Date: August 2013
Creator: Christian, Laura
Partner: UNT Libraries

Perception of Foreign Accented Speech: the Roles of Familiarity and Linguistic Training

Description: This paper seeks to address the issue by examining two factors that potentially affect a listener’s perception of foreign accented speech: degree of familiarity (as acquired through a work or personal environment) and amount of ESL or linguistic training. Speech samples were recorded from 18 international students from Hispanic, Asian, and Middle-eastern backgrounds and across all proficiency levels as designated by their academic English program. Six native English speakers were also recorded to serve as a basis for comparison. Listeners were drawn from two pools: people with ESL and/or linguistic training (n=42) and laypersons with no such specialist training (n=36). After completing a background questionnaire to assess familiarity with foreign accented speech, each listener rated all 24 speech samples on the dimensions of comprehensibility, degree of accent, and communicative ability. Results indicate that participants with ESL/linguistic training rate foreign accented speech more positively on all three dimensions than laypersons with no such training. Additionally, degree of familiarity with foreign accented speech is positively correlated with how participants rated the accented speech samples. a number of highly significant interactions between these and other factors including sex of the speaker, proficiency level of the speaker, and L1 family of the speaker were found as well.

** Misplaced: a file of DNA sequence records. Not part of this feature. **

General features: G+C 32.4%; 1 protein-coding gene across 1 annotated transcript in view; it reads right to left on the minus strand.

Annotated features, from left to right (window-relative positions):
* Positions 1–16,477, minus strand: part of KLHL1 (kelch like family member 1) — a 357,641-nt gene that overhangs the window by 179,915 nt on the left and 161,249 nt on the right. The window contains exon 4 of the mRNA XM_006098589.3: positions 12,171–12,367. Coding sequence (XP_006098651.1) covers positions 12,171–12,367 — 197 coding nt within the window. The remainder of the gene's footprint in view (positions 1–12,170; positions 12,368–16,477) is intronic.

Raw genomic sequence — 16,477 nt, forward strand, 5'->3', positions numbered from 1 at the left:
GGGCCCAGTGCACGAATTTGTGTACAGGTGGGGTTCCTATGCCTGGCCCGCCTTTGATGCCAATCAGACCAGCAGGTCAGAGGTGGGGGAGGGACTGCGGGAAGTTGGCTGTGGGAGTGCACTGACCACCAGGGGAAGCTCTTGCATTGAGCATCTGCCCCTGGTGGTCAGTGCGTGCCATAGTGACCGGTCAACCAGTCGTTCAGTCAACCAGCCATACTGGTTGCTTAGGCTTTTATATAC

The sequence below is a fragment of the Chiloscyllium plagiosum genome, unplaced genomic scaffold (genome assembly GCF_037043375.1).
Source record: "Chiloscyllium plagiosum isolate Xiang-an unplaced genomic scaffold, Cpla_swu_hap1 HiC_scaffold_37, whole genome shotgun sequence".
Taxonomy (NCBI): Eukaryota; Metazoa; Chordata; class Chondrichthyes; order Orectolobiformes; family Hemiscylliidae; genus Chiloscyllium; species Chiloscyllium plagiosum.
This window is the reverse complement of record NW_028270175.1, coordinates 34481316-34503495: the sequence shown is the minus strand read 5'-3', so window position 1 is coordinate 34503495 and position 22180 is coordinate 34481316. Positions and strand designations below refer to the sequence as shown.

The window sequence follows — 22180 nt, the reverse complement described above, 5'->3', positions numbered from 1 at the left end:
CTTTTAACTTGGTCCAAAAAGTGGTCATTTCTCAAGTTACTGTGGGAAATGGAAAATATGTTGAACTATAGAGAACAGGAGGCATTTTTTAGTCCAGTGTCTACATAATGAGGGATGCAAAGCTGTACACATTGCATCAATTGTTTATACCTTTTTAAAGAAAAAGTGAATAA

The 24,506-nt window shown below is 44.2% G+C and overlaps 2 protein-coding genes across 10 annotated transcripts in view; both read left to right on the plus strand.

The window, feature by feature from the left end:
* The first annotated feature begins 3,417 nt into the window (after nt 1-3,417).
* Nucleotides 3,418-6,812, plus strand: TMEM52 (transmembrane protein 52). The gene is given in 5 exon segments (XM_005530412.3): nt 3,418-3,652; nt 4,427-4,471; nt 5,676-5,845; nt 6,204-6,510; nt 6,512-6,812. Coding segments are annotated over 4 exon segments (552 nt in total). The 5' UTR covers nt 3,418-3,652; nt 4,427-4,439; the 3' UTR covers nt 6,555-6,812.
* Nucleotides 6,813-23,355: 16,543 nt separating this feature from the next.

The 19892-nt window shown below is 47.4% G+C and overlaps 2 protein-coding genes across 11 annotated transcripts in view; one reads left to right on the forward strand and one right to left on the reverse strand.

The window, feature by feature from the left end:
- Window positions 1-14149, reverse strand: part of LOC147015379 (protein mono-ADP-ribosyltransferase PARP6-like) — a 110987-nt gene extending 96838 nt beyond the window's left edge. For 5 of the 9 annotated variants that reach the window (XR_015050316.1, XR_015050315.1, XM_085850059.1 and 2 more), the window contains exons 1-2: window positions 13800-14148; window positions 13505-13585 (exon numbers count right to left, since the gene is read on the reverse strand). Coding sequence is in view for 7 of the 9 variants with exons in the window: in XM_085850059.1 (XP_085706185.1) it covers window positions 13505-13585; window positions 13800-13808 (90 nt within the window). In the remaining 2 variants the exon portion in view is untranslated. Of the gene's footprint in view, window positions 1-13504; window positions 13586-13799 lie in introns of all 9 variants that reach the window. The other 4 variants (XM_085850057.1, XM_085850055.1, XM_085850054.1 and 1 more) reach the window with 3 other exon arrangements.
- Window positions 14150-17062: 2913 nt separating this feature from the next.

Date: May 2012
Creator: Sales, Rachel
Partner: UNT Libraries

The Effects of Using Children's Literature with Adolescents in the English As a Foreign Language Classroom.

Description: This study provides quantitative and qualitative data about the effects of using children's literature with adolescents in a language classroom and the role of children's literature in students' second/foreign language development, including listening, speaking, reading, and writing skills. The study presents qualitative data about the role of children's literature in developing more positive attitudes toward reading in the second/foreign language and toward reading in general. With literature being a model of a culture, presenting linguistic benefits for language learners, teaching communication, and being a motivator in language learning, this study presents empirical data that show that inclusion of children's literature in adolescents' second/foreign language classroom promotes appreciation and enjoyment of literature, enhances the development of language skills, stimulates more advanced learning, and promotes students' personal growth.